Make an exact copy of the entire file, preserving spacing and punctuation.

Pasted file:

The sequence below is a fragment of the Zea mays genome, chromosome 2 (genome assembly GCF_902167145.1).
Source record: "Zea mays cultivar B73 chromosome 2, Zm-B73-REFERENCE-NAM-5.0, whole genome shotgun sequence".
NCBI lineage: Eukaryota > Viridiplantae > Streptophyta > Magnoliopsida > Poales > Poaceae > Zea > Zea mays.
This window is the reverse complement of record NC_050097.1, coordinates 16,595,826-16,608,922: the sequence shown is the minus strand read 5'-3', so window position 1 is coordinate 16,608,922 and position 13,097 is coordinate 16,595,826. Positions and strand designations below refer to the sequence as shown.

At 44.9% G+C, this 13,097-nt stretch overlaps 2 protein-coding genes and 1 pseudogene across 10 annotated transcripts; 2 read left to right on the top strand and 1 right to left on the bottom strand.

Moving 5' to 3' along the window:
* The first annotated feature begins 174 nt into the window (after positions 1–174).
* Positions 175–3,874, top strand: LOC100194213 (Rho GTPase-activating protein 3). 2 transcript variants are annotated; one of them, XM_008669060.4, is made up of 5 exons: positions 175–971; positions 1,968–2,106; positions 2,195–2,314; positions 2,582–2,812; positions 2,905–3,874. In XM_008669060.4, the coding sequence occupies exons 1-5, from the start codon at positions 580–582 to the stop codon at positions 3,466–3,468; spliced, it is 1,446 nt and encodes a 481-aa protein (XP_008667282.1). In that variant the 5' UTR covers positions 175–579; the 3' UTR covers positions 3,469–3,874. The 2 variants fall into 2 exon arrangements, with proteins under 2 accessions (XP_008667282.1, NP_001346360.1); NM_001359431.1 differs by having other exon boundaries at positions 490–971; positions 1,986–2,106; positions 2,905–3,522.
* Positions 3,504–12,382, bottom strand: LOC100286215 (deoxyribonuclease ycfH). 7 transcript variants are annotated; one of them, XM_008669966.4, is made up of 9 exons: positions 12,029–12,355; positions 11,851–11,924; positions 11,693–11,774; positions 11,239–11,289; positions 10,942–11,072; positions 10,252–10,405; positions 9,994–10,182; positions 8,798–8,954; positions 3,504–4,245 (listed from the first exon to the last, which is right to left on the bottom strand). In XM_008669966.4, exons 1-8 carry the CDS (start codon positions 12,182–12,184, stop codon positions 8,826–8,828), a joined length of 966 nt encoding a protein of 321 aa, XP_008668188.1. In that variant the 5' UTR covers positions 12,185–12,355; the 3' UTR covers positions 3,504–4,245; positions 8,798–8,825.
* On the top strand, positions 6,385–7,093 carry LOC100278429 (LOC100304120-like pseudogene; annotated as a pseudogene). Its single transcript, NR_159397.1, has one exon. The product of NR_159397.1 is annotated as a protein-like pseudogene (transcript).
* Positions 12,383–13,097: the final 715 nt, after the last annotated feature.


The sequence below is a fragment of the Zea mays genome, chromosome 2 (genome assembly GCF_902167145.1).
Source record: "Zea mays cultivar B73 chromosome 2, Zm-B73-REFERENCE-NAM-5.0, whole genome shotgun sequence".
NCBI lineage: Eukaryota > Viridiplantae > Streptophyta > Magnoliopsida > Poales > Poaceae > Zea > Zea mays.
This window is the reverse complement of record NC_050097.1, coordinates 16,595,826-16,608,922: the sequence shown is the minus strand read 5'-3', so window position 1 is coordinate 16,608,922 and position 13,097 is coordinate 16,595,826. Positions and strand designations below refer to the sequence as shown.

At 44.9% G+C, this 13,097-nt stretch overlaps 2 protein-coding genes and 1 pseudogene across 10 annotated transcripts; 2 read left to right on the top strand and 1 right to left on the bottom strand.

Moving 5' to 3' along the window:
* The first annotated feature begins 174 nt into the window (after positions 1–174).
* Positions 175–3,874, top strand: LOC100194213 (Rho GTPase-activating protein 3). 2 transcript variants are annotated; one of them, XM_008669060.4, is made up of 5 exons: positions 175–971; positions 1,968–2,106; positions 2,195–2,314; positions 2,582–2,812; positions 2,905–3,874. In XM_008669060.4, the coding sequence occupies exons 1-5, from the start codon at positions 580–582 to the stop codon at positions 3,466–3,468; spliced, it is 1,446 nt and encodes a 481-aa protein (XP_008667282.1). In that variant the 5' UTR covers positions 175–579; the 3' UTR covers positions 3,469–3,874. The 2 variants fall into 2 exon arrangements, with proteins under 2 accessions (XP_008667282.1, NP_001346360.1); NM_001359431.1 differs by having other exon boundaries at positions 490–971; positions 1,986–2,106; positions 2,905–3,522.
* Positions 3,504–12,382, bottom strand: LOC100286215 (deoxyribonuclease ycfH). 7 transcript variants are annotated; one of them, XM_008669966.4, is made up of 9 exons: positions 12,029–12,355; positions 11,851–11,924; positions 11,693–11,774; positions 11,239–11,289; positions 10,942–11,072; positions 10,252–10,405; positions 9,994–10,182; positions 8,798–8,954; positions 3,504–4,245 (listed from the first exon to the last, which is right to left on the bottom strand). In XM_008669966.4, exons 1-8 carry the CDS (start codon positions 12,182–12,184, stop codon positions 8,826–8,828), a joined length of 966 nt encoding a protein of 321 aa, XP_008668188.1. In that variant the 5' UTR covers positions 12,185–12,355; the 3' UTR covers positions 3,504–4,245; positions 8,798–8,825.
* On the top strand, positions 6,385–7,093 carry LOC100278429 (LOC100304120-like pseudogene; annotated as a pseudogene). Its single transcript, NR_159397.1, has one exon. The product of NR_159397.1 is annotated as a protein-like pseudogene (transcript).
* Positions 12,383–13,097: the final 715 nt, after the last annotated feature.